If Joe Biden wins the presidency, you can expect a 180-degree turn in U.S.-Russia relations. The days of sucking up to Vladimir Putin will be over. The United States will no longer leave itself open to brazen Russian election interference, nor will it be at the mercy of an erratic president’s off-the-books diplomacy and misguided stabs at eliminating sanctions on Moscow. At the same time, doors will be open for constructive dialogue.
In other words, Putin may finally meet his comeuppance in an American leader steeped in statesmanship and steeled by hard-ball Cold War diplomacy. “The Russians don’t want me to be the nominee,” Biden told CBS recently. “They spent a lot of money on bots on Facebook, and they’ve been taken down, saying Biden is a bad guy. They don’t want Biden running.”
For good reason. In stark contrast with President Trump—who didn’t know the difference between the Baltic states and the Balkans, or that India bordered China—Biden brings depth and breadth in international relations. He spent 36 years as a member of the Senate Foreign Relations Committee, half that time as its chairman. And he counts a host of world leaders and statesmen as good friends. Half of his Senate tenure also coincided with the Cold War. In those years, the Delaware senator attacked the Soviet Union’s human rights policies and expansionism while taking a leading role in promoting arms reduction negotiations.
In a 2018 essay in Foreign Affairs, co-written with Russia expert Michael Carpenter, Biden continues with this carrot-and-stick approach toward Moscow. The U.S. must take the lead with its allies, he writes, to “impose costs on Russia for its violations of international law and other countries’ sovereignty,” including maintaining sanctions. He also calls for maintaining talks with the Kremlin and holds a hard line on Russian election interference.
Michael Haltzel, a former senior foreign policy adviser to Biden when he was a senator, told me that, as president, Biden would return to managing U.S.-Russia relations in close coordination with NATO allies. That said, Biden “wouldn’t tolerate Russian election meddling.” Based on Haltzel’s experience working with Biden, he said the former vice president’s priority issues would likely also include challenging Putin’s interference in Ukraine, the Balkans, Syria and elsewhere, as well as reviving talks on strategic arms limitations. “Biden understands we must be tough with Putin,” Haltzel said.
Biden’s approach to Russia should be seen in the context of an evolving Democratic modest retreat from the post–Cold War neoliberal consensus favoring globalization, writes Brookings foreign policy scholar Thomas Wright: “Biden’s foreign policy certainly will not be revolutionary, but if the 2021 Democrats have their way, it may bring about a quiet reformation.” Democrats are worried about rising authoritarianism, including in Russia. Should Moscow try to meddle with American elections again, they would have no aversion to hitting back hard with “tough, new sanctions,” according to Wright. In fact, they might just demand highly punitive measures.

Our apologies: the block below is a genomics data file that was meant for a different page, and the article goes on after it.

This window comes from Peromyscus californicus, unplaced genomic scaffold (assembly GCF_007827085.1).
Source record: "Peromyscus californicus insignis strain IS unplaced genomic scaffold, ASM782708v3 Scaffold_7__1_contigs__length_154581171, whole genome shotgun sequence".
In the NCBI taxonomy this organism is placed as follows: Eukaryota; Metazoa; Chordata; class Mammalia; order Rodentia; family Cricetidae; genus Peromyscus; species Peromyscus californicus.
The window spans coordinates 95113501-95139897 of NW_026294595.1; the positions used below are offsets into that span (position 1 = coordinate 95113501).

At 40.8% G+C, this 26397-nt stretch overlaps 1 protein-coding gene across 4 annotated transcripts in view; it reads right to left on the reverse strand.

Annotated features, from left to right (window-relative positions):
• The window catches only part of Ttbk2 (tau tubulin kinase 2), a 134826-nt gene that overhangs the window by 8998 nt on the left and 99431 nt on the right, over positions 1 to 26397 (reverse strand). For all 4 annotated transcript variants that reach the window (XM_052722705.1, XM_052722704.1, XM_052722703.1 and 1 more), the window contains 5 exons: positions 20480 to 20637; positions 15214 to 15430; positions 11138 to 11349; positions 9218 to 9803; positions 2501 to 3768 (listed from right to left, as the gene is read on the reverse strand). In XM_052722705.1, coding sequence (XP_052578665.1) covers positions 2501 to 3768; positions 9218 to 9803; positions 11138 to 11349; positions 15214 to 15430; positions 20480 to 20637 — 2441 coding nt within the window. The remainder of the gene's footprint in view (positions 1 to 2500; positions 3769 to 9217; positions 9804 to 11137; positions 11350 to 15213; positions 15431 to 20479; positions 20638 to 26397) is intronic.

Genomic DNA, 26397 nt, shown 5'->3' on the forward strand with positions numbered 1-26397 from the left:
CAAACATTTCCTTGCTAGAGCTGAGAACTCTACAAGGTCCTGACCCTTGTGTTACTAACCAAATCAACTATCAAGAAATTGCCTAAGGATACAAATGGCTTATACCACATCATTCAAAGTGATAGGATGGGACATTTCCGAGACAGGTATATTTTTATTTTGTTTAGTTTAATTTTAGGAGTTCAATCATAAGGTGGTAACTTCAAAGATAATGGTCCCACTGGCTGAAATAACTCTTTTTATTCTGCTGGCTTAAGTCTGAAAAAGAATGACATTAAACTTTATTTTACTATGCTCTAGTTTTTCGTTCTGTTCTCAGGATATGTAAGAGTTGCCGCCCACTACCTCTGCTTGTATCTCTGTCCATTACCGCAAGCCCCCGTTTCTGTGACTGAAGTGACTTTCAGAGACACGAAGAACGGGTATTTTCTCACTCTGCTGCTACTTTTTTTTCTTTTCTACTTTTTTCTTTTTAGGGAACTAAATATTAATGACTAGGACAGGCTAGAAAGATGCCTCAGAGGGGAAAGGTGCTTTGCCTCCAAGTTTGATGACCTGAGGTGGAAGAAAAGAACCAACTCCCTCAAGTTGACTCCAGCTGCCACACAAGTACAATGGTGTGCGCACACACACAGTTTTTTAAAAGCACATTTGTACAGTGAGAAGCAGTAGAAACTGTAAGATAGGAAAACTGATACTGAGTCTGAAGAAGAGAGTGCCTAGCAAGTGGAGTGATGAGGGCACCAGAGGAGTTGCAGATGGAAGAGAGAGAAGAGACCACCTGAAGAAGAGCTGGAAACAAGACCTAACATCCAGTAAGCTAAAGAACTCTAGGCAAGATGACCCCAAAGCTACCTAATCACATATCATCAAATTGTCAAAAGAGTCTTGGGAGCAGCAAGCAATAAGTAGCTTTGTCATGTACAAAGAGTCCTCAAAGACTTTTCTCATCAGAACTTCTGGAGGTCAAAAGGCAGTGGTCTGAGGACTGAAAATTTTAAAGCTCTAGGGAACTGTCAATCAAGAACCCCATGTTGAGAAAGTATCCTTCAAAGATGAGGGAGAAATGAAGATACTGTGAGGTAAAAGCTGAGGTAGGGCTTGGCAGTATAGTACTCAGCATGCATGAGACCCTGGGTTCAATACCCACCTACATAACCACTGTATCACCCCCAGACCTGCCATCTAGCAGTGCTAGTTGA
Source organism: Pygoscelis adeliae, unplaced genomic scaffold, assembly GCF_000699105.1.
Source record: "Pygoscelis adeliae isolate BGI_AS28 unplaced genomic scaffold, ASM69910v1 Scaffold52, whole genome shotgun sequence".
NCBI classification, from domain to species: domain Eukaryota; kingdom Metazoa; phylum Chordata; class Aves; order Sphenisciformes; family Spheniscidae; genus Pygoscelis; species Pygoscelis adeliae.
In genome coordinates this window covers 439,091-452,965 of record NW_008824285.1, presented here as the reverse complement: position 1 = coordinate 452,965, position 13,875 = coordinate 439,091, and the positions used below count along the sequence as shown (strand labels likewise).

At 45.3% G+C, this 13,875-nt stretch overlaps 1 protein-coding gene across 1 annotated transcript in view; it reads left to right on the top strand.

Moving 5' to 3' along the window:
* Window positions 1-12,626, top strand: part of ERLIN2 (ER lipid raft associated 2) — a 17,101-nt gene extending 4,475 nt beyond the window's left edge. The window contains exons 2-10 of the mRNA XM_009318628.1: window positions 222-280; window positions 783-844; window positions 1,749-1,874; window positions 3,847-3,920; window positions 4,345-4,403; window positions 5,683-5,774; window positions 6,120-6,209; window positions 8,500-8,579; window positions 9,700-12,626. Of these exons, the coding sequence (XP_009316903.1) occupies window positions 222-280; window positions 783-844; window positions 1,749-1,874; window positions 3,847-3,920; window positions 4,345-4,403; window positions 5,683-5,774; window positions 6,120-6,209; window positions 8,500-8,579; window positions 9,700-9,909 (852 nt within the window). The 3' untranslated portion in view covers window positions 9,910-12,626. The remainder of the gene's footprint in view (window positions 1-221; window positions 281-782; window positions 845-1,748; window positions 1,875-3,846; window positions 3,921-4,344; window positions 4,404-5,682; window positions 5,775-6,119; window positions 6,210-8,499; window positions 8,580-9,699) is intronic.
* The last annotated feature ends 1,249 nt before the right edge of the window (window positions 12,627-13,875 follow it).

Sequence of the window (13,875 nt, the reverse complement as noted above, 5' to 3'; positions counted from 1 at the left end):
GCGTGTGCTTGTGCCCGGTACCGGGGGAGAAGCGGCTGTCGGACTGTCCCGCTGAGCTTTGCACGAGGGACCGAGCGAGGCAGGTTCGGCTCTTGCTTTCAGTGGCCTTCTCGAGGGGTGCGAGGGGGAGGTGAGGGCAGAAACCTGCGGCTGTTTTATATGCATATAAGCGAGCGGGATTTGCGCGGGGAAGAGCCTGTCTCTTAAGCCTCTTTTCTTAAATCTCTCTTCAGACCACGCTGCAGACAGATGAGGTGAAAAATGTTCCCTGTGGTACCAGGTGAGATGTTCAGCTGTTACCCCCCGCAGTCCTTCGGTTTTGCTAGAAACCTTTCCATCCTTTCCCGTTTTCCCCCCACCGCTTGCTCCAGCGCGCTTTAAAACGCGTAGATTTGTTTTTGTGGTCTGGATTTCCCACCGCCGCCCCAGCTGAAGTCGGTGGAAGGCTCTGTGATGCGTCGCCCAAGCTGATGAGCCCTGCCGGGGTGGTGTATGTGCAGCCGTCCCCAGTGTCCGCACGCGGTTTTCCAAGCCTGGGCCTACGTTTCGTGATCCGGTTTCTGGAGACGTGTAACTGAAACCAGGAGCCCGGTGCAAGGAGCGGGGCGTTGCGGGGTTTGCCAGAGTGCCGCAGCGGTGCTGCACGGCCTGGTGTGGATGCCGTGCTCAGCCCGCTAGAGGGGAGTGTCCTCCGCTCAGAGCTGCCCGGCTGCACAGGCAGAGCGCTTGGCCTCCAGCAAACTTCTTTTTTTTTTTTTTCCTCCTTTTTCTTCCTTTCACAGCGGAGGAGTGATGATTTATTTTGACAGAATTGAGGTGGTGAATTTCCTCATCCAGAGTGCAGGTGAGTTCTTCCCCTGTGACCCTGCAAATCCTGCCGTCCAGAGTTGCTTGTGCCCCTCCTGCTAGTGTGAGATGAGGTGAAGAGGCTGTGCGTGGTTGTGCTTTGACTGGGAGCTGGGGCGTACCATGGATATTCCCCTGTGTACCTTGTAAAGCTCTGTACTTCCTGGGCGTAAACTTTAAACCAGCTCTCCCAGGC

Like many of us, Moscow was caught off guard during Biden’s comeback in the presidential race after the South Carolina and Super Tuesday primaries. The Russians appear to be boosting Sanders’s campaign. They view the self-declared democratic socialist as an easy foil to Trump.
But now, the Kremlin seems to have come to grips with the new reality. The Russian propaganda outlet, RT, is framing Biden’s victory as one of “party elites against rank-and-file voters.” It paints Biden as weak. “It is all but guaranteed that it would be Obama—not Biden—calling the shots from the Oval Office,” RT wrote.
One can imagine that Kremlin siloviki (someone who has entered politics from the security services, like Putin) are having major heartburn contemplating a Trump defeat at the hands of a competent president-elect, who views Putin with anything but rose-colored glasses. So far, Putin himself has remained mum on Biden. He and his advisers must be calibrating.
Many Russian oligarchs have their own personal reasons to worry. “Their children and grandchildren live and study in the U.S. The threat to block their accounts and send them back home very much concerns Putin and his entourage,” U.S.-based dissident Russian journalist Kseniya Kirillova told me, highlighting a facet of the relationship too often overlooked by the West.
Institutionally, a Biden administration will undoubtedly resurrect traditional forms of diplomacy and policy process. It would empower once again the agencies chiefly responsible for conducting and coordinating U.S. foreign and national security policy around the world, namely the State Department and National Security Council. And it would pay close heed to the intelligence community.
In the past, Biden has usually favored soft power over military intervention. His first task, therefore, should be to rebuild the institutions that suffered severe damage under Trump. Crucially, that will mean placing respected experts in important roles and restoring deliberative policy formulation. That should be simple enough. While Trump has a resentment for expertise, Biden has a reverence for it.
As a consequence, the American people can expect to hear the truth and honest assessments coming out of the White House, which will have implications for Putin. Gone will be the days of a U.S. president blaming election interference on “somebody sitting on their bed that weighs 400 pounds.”